Imagine that it was possible for you to observe the primordial Earth, a little over 2 billion years ago, when plant life first began to emerge. Up until then, all life depended on chemicals in the environment, such as hydrogen sulfide from volcanic vents, or simple hydrocarbons such as methane. Along comes this new form of life that can get its energy from the sun using photosynthesis. No longer tied to certain locations where they could find food, they could spread to any location that received sunlight, and populations of photosynthetic life forms explode.
This new life form came with a price, though: these creatures emitted a highly corrosive chemical as a waste product of photosynthesis: oxygen.
That’s right: before photosynthesis, there was little oxygen in the atmosphere. What little there was reacted with metals such iron, corroding it to oxides like rust.
By any definition of the word, plants were polluting the atmosphere. From that definition:
The presence in or introduction into the environment of a substance or thing that has harmful or poisonous effects.
To early Earth, oxygen was a pollutant. In fact, geologists use the sudden increase of oxidized metals in the Earth’s crust to determine when the emergence of photosynthetic life occurred. But it was exactly this sort of “pollution” that enabled the rise of a different kind of life: animals that breathed oxygen to “burn” carbohydrates and fat for energy.
Fast-forward to the present day. Human life has left its mark on the planet, and have created two materials that will likely be part of the geologic record: concrete and plastic. Concrete is relatively inert, but plastic is made from hydrocarbons, and could be a source of energy. Amazingly, scientists have already found a bacterium that can digest plastic for energy. That’s pretty amazing, considering that plastic has only existed for a century or so, which is infinitesimal on an evolutionary timescale.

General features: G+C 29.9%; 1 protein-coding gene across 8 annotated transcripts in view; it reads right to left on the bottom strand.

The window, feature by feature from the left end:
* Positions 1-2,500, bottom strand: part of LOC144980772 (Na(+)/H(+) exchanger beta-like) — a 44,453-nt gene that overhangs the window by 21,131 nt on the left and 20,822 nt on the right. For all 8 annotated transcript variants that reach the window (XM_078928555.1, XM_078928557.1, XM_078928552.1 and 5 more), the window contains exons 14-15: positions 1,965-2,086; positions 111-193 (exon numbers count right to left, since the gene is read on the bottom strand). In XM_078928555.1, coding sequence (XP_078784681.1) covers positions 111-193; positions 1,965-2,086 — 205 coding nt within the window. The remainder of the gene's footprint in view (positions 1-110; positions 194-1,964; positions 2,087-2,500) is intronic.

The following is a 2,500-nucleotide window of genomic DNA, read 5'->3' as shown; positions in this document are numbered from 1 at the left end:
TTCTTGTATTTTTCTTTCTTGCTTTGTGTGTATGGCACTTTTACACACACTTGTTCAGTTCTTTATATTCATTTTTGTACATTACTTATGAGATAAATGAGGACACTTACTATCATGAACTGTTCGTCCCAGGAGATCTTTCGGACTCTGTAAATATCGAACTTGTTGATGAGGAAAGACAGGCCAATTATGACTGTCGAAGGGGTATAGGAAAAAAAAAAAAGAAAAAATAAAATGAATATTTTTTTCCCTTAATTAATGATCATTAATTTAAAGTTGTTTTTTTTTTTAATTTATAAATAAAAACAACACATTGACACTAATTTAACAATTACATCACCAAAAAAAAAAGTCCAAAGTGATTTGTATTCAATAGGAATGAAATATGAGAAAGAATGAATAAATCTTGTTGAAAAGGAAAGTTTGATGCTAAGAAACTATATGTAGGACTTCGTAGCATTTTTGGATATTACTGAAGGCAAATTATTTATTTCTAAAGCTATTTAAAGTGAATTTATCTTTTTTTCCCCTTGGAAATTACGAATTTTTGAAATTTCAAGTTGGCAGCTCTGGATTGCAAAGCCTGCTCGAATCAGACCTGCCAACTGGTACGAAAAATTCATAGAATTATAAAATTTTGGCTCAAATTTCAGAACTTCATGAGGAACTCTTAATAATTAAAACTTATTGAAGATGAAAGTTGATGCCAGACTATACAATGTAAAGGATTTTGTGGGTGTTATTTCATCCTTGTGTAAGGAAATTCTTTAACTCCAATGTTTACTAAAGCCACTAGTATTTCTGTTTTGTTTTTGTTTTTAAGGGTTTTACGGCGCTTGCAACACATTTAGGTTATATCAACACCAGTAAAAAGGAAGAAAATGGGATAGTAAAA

So if it were possible to be present when it was happening, who would have ever thought at that time that the emergence of highly-corrosive oxygen pollution in primordial times would ever be a good thing? Yet today we certainly feel that it was, as it enabled the rise of new life forms (such as us!).
So I have to wonder: is it possible that the emergence of plastic as a nearly ubiquitous presence in the environment might result in amazing new forms of life, as happened with the addition of oxygen to the environment? It seems just as far-fetched as considering the introduction of a corrosive element would be a positive change.
Of course, we’re talking millions and millions of years, but nature has done stranger things in that kind of time frame.Such evolution would require that humans would continue to crank out plastic and dump it into the ocean for millions of years, or life that depends on consuming plastics would quickly hit a dead end.
Don’t get me wrong: I’m not advocating for plastic waste in the hope of some wonderful new life form. I feel very strongly that we should reduce out plastic usage, and recycle/reuse as much as possible. And we should be doing everything we can to limit the spread of waste plastic into the environment.
But it’s something to think about.